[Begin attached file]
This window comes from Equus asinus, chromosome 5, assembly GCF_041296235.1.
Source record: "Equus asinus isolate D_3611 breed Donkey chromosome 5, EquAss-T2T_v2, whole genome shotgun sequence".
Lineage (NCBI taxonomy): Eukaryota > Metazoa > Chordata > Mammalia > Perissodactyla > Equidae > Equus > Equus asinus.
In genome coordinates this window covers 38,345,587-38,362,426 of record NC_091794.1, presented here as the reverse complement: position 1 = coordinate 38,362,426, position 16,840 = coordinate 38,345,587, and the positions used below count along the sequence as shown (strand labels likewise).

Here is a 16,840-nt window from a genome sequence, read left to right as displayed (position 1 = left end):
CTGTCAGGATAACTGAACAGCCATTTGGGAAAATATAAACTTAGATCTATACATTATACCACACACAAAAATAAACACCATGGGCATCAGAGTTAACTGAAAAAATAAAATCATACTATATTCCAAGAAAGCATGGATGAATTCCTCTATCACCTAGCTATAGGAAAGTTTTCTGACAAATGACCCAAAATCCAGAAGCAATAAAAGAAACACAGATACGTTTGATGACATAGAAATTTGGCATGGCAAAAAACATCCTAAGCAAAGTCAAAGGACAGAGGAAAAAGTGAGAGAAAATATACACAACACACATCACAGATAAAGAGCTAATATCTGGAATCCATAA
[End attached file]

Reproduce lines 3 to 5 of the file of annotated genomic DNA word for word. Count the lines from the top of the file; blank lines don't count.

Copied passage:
Lineage (NCBI taxonomy): Eukaryota > Metazoa > Chordata > Mammalia > Perissodactyla > Equidae > Equus > Equus asinus.
In genome coordinates this window covers 38,345,587-38,362,426 of record NC_091794.1, presented here as the reverse complement: position 1 = coordinate 38,362,426, position 16,840 = coordinate 38,345,587, and the positions used below count along the sequence as shown (strand labels likewise).

Here is a 16,840-nt window from a genome sequence, read left to right as displayed (position 1 = left end):